Refugee and asylum seeker communities and access to mental health support: A local case study

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Aims - The complex mental health needs of refugee and asylum seeker (RAS) communities, often resulting from past trauma, are not met by overburdened and inadequate service provision. Pre-displacement, in-transit, and post-settlement traumas create a specific set of mental health needs which underfunded mental health services often cannot meet, despite the illusion of access to a range of services. This paper aims to explore how a range of stakeholders responded to inadequate provision at the local level.
Methods - Interviews and focus groups with regional stakeholders, charities and RAS community groups, which were conducted as part of wider mixed-methods project on international migration in Northern England, revealed several gaps in provision.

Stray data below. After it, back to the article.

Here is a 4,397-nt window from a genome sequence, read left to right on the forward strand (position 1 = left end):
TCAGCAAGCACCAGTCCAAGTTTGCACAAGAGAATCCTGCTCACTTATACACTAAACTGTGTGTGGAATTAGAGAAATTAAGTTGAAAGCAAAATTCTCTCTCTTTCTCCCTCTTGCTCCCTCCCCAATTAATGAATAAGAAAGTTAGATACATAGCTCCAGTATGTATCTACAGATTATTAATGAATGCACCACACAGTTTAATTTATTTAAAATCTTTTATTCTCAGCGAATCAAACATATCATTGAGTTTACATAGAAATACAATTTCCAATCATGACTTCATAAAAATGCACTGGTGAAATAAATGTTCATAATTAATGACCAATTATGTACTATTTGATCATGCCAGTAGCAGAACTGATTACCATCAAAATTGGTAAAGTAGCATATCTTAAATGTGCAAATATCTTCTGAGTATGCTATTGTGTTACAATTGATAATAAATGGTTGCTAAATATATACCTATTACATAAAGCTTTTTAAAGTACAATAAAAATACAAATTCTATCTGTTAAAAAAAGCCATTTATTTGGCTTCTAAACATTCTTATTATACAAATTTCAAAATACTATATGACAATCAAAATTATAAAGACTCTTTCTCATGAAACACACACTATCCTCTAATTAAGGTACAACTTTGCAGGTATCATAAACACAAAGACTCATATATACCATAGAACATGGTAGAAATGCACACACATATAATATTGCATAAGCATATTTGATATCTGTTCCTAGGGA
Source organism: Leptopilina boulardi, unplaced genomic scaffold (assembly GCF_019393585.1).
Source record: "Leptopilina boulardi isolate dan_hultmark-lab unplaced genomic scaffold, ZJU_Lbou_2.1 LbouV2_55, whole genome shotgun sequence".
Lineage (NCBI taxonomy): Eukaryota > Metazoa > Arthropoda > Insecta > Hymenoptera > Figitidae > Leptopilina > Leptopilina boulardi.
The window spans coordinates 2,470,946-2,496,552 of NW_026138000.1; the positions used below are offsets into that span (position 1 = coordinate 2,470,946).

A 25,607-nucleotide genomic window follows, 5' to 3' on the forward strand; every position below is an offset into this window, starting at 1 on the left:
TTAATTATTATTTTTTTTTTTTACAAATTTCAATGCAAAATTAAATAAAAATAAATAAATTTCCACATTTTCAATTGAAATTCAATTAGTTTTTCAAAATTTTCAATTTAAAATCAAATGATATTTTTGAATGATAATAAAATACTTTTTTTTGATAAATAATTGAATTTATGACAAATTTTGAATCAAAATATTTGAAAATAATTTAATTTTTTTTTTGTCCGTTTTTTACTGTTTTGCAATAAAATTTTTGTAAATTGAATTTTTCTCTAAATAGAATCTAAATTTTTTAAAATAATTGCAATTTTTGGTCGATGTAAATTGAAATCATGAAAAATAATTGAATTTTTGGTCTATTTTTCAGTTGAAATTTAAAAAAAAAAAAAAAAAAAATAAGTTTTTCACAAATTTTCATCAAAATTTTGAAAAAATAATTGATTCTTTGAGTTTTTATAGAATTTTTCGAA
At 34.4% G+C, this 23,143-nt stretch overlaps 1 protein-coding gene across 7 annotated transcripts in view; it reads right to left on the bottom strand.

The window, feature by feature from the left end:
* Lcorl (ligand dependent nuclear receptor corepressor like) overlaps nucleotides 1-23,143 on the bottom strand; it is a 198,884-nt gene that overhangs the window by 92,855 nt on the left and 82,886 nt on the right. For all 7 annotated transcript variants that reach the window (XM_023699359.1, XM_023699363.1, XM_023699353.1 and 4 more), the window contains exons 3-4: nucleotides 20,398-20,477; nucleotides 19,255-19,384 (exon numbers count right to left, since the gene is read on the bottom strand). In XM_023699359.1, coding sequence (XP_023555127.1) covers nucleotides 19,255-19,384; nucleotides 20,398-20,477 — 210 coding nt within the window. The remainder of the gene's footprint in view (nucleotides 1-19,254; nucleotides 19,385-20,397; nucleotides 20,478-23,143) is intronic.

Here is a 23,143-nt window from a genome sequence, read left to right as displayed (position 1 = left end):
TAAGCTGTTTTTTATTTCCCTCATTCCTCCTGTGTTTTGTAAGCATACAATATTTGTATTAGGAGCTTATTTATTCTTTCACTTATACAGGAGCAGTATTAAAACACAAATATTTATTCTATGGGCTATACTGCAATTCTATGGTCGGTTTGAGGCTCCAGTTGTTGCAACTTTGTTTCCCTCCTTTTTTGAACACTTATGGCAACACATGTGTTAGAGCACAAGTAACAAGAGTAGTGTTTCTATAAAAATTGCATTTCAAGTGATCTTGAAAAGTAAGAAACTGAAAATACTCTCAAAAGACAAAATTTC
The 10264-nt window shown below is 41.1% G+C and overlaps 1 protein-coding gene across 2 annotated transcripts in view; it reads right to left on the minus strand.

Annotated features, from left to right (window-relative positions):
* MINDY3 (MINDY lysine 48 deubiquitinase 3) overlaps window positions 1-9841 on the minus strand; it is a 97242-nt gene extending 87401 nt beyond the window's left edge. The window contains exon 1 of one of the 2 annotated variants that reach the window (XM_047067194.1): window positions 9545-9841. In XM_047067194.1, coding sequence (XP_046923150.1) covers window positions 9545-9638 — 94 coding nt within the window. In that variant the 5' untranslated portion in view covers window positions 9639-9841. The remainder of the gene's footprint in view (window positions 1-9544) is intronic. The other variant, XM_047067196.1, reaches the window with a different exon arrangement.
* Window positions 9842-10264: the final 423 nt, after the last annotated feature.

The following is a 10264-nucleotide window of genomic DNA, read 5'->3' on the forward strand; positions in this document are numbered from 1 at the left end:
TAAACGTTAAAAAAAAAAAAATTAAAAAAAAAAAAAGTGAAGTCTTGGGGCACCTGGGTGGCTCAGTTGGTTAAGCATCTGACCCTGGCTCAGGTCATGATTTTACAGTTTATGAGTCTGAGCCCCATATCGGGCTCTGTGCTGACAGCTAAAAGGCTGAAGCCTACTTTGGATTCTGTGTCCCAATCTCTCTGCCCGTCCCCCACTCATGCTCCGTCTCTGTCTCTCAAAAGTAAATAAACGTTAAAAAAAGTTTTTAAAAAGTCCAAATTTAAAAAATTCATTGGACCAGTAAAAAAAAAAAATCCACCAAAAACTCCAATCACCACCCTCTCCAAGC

Results - Findings indicate that charities and community groups are often left to fill the gap and provide signposting and liaison with local authorities. However, these groups are often ill-equipped to provide sufficient support but the absence of commissioned services leaves limited options.
Conclusions - We conclude by suggesting that further research is necessary on trauma, RAS communities, and the pathways to mental health support.
Original languageEnglish
JournalJournal of Immigrant and Minority Health
Early online date4 May 2022
Publication statusE-pub ahead of print - 4 May 2022

Bibliographical note

This study was funded by Controlling Migration Fund, Ministry for Housing, Communities & Local Government.


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